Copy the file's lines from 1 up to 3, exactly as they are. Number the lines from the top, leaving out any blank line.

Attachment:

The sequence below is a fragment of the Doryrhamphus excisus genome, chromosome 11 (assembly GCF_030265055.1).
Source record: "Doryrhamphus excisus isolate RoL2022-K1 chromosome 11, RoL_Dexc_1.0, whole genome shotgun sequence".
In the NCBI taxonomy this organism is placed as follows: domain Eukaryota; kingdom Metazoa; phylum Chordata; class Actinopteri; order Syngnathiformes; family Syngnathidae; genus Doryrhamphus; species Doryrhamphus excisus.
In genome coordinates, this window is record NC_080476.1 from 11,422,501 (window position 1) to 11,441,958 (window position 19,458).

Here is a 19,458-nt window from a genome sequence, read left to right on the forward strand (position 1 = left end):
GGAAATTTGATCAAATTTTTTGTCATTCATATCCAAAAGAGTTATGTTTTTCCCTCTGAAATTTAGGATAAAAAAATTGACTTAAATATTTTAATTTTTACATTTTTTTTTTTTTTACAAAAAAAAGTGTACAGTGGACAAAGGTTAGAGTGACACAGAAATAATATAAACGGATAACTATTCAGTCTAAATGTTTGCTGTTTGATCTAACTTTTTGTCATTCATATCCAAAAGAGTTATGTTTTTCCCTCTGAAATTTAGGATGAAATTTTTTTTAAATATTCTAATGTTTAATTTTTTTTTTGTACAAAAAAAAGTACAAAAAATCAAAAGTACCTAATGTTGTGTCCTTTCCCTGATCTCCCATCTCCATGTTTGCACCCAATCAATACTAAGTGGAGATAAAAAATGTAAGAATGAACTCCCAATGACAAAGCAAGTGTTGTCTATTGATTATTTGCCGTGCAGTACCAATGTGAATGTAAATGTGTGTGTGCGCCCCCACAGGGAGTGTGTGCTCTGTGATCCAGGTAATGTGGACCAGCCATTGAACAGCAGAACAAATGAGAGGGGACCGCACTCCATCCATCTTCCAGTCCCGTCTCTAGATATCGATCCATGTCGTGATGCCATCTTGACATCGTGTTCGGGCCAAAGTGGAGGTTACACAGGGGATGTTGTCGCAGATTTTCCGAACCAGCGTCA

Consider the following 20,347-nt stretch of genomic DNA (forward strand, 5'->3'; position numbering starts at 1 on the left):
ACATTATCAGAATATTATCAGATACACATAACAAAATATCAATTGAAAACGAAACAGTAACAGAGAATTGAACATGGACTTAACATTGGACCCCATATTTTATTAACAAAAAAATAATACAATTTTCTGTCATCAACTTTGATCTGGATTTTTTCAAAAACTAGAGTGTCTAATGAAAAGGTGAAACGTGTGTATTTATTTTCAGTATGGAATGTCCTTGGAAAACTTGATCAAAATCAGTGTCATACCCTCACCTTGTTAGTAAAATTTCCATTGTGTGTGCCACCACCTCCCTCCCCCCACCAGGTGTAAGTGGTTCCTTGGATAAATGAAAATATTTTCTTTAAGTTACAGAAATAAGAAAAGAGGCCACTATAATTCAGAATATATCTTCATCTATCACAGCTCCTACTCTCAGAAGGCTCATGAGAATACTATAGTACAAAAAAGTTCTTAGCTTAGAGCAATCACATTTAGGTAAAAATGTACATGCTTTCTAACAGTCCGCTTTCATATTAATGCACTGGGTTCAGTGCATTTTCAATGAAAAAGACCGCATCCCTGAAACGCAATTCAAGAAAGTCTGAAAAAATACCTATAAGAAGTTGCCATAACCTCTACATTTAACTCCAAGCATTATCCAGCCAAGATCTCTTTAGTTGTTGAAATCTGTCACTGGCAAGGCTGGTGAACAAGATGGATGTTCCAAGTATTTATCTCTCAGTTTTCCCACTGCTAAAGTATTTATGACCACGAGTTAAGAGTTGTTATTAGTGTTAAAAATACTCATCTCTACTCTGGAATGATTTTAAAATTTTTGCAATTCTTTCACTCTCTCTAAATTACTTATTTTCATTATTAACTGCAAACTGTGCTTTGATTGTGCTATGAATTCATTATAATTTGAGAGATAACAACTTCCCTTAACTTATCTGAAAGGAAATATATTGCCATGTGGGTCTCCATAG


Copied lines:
The sequence below is a fragment of the Doryrhamphus excisus genome, chromosome 11 (assembly GCF_030265055.1).
Source record: "Doryrhamphus excisus isolate RoL2022-K1 chromosome 11, RoL_Dexc_1.0, whole genome shotgun sequence".
In the NCBI taxonomy this organism is placed as follows: domain Eukaryota; kingdom Metazoa; phylum Chordata; class Actinopteri; order Syngnathiformes; family Syngnathidae; genus Doryrhamphus; species Doryrhamphus excisus.